Back in the 1940s automobiles – like everything else – traveled at a considerably slower pace, allowing motorists ample opportunity to soak in the roadside sights.
Those sights included iconic Burma Shave signs that sprouted up along the country’s highways and byways.
The four-line couplets were printed on signs one line at a time and posted at approximately 100-yard intervals.
Travelers would read their way toward the humorous punch-line.
Nowadays as we whiz down the interstate there’s not much to read other than bland “Food Gas Lodging” signs at each exit. I was recently reminded about our literary loss by a Jean Shepard short story titled “Ollie Hopnoodle’s Haven of Bliss.” It’s about a long-ago family road trip, and Jean’s pop’s devotion to the signs:
“The old man cackled appreciatively. His favorite form of reading, next to the Chicago Herald-Citizen sports section, was Burma Shave signs. He could recite them like a Shakespearean scholar quoting first folios.”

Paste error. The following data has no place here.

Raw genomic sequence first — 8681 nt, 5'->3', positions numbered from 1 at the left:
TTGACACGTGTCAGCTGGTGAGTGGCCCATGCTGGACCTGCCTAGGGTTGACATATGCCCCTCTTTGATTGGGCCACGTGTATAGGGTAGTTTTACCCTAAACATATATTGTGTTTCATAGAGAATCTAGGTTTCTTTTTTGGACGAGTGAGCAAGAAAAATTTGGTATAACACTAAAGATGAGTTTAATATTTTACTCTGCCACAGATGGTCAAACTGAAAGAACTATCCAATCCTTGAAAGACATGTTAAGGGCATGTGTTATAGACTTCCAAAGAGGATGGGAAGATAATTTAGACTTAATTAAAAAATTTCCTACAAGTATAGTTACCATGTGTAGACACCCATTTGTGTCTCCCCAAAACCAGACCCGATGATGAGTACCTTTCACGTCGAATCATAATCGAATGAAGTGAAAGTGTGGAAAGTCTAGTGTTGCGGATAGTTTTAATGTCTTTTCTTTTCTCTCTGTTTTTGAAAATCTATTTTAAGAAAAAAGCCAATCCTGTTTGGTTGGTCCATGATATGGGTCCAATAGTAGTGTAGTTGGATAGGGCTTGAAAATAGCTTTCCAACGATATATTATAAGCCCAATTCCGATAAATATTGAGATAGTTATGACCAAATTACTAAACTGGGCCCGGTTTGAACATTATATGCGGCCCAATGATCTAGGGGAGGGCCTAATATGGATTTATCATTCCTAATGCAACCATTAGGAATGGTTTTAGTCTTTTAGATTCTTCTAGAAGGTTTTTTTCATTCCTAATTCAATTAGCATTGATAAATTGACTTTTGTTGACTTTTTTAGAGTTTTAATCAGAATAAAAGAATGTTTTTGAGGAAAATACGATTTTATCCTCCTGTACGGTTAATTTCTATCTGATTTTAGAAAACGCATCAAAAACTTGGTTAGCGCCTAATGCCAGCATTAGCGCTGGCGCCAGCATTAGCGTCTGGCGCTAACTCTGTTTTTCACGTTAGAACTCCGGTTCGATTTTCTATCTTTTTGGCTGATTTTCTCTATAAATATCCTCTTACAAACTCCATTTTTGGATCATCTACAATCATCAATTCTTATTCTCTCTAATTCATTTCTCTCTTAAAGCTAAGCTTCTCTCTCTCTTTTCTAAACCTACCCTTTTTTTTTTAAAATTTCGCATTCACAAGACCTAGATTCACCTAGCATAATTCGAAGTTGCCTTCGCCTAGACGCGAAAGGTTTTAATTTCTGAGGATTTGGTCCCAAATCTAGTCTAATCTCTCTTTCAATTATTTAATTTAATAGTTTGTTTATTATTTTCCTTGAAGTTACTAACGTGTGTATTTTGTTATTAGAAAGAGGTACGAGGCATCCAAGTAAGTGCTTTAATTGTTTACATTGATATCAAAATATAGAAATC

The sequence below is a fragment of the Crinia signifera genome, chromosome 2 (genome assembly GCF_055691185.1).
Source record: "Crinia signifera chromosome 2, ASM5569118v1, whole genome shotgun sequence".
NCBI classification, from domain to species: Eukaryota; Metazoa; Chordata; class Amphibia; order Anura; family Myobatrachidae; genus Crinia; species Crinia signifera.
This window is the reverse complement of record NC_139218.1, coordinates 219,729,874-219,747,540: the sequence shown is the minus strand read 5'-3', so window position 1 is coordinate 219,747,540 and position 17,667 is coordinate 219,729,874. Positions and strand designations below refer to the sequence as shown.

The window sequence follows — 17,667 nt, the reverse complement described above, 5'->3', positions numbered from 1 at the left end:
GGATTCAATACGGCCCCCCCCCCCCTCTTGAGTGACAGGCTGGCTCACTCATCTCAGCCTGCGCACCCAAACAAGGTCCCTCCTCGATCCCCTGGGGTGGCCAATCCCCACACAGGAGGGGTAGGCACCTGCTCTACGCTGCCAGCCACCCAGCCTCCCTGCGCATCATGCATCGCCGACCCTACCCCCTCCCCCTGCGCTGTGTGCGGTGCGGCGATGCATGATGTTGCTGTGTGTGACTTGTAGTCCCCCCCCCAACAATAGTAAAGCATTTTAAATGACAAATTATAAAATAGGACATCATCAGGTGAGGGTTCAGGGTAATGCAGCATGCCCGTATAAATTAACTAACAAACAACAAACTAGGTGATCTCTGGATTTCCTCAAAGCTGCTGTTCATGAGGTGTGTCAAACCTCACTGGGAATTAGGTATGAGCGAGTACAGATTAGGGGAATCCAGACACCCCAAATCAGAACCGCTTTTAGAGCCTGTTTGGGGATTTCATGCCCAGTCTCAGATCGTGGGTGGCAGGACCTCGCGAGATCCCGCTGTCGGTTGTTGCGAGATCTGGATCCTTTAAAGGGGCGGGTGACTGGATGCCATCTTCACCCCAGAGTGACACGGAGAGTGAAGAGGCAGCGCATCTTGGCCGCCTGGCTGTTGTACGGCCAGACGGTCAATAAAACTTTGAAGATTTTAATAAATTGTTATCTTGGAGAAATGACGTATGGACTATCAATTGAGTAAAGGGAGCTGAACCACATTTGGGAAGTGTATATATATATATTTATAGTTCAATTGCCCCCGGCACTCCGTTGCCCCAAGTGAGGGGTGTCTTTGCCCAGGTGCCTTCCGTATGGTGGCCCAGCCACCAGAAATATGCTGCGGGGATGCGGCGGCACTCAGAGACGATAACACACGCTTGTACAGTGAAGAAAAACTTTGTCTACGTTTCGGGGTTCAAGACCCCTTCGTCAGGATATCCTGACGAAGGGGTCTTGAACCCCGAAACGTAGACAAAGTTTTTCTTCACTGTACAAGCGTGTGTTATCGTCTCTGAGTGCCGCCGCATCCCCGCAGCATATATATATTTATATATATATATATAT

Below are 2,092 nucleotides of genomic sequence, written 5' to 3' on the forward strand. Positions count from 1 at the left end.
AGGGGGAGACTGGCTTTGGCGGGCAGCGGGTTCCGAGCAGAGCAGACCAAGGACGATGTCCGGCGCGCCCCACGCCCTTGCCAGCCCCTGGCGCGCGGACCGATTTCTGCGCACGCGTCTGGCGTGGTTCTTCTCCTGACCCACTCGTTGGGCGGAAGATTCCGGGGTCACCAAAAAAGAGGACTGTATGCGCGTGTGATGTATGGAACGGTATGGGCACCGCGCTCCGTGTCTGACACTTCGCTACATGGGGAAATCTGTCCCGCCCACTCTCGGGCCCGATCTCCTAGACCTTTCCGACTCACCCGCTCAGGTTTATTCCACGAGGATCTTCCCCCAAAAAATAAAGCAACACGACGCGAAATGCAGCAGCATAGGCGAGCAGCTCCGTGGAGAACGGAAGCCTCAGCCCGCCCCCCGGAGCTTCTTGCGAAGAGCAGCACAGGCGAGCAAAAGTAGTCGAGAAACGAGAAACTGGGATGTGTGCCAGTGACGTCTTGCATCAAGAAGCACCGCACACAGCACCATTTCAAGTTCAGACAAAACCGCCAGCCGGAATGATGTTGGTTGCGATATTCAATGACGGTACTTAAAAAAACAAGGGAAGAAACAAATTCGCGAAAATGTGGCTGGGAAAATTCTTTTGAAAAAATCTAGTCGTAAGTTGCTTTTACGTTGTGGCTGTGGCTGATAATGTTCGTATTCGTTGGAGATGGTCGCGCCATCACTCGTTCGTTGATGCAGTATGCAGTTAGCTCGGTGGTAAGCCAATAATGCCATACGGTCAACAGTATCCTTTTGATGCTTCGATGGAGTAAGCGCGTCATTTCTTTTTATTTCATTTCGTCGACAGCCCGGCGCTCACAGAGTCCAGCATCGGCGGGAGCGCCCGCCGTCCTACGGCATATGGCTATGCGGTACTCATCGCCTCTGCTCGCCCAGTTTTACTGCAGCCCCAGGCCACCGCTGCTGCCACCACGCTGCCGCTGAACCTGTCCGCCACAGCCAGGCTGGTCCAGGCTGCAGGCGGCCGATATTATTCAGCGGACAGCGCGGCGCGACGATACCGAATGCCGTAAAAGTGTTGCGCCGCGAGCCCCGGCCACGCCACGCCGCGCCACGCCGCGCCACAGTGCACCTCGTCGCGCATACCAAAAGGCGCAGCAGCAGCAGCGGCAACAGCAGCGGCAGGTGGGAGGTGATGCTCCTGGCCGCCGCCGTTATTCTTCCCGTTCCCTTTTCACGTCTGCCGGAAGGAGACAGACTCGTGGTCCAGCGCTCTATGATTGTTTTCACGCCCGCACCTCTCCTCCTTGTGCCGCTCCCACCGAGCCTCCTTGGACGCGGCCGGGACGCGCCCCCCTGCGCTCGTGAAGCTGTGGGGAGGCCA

Eventually the Burma Shave signs went the way of mud flaps and quarter-a-gallon gas, but I can think of several that would be appropriate for day’s travelers:
Cell phone drivers
Like to blab
But no dial tone
From graveyard slab
Or a nod to our state law allowing the salvaging of road-kill:
In the road
Means yummy meal
Scoop up a load
A reminder that on today’s high-speed highways nobody likes a slowpoke:
But she is 90
What’s your excuse
For dragging hiney?
And if that doesn’t get the message across, try this:
About the speed
Of crippled snail
Who could fail to identify with this one:
Make quiet a splat
They’re all so fat?
Back in the good old days it would have been possible to combine two fixtures of highway Americana, Burma Shave poems and See Rock City signs:
See rock city
What a sight
If dad’s too tight
Most male drivers have been here:
The road runs out
So slow down hoss
As your wife said
Your butt is lost
Or a gentle hint to today’s pudgy society:
Start a diet
Till you can see
Your missing feet
The worst thing in the world was for the fourth and final sign – the one with the punch line – to be missing. You’d recite the first three and be leaning forward with anticipation, looking for the final one, the zinger, only to be disappointed when it wasn’t there. But that allowed creative travelers to compose their own. For example:
My gal Sal
Lies on the grass
(final sign missing, use imagination)
How about this:
The poor lass
Or something along that line.
Contact Larry Woody at firstname.lastname@example.org.